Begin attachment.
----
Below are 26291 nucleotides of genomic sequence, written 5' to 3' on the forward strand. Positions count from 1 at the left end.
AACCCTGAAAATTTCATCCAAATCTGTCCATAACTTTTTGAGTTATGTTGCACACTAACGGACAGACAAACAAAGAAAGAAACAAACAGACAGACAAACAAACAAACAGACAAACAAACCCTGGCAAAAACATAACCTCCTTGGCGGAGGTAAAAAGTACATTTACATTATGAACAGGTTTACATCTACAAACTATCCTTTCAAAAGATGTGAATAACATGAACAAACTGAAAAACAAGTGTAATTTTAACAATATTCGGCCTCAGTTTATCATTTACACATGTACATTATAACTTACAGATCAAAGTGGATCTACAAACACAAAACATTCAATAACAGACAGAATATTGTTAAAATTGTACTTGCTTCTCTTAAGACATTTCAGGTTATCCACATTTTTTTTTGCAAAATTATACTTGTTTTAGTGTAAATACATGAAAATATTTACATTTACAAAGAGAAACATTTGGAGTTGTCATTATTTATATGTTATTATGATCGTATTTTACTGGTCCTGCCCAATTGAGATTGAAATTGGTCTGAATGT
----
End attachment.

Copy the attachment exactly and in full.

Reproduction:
Below are 26291 nucleotides of genomic sequence, written 5' to 3' on the forward strand. Positions count from 1 at the left end.
AACCCTGAAAATTTCATCCAAATCTGTCCATAACTTTTTGAGTTATGTTGCACACTAACGGACAGACAAACAAAGAAAGAAACAAACAGACAGACAAACAAACAAACAGACAAACAAACCCTGGCAAAAACATAACCTCCTTGGCGGAGGTAAAAAGTACATTTACATTATGAACAGGTTTACATCTACAAACTATCCTTTCAAAAGATGTGAATAACATGAACAAACTGAAAAACAAGTGTAATTTTAACAATATTCGGCCTCAGTTTATCATTTACACATGTACATTATAACTTACAGATCAAAGTGGATCTACAAACACAAAACATTCAATAACAGACAGAATATTGTTAAAATTGTACTTGCTTCTCTTAAGACATTTCAGGTTATCCACATTTTTTTTTGCAAAATTATACTTGTTTTAGTGTAAATACATGAAAATATTTACATTTACAAAGAGAAACATTTGGAGTTGTCATTATTTATATGTTATTATGATCGTATTTTACTGGTCCTGCCCAATTGAGATTGAAATTGGTCTGAATGT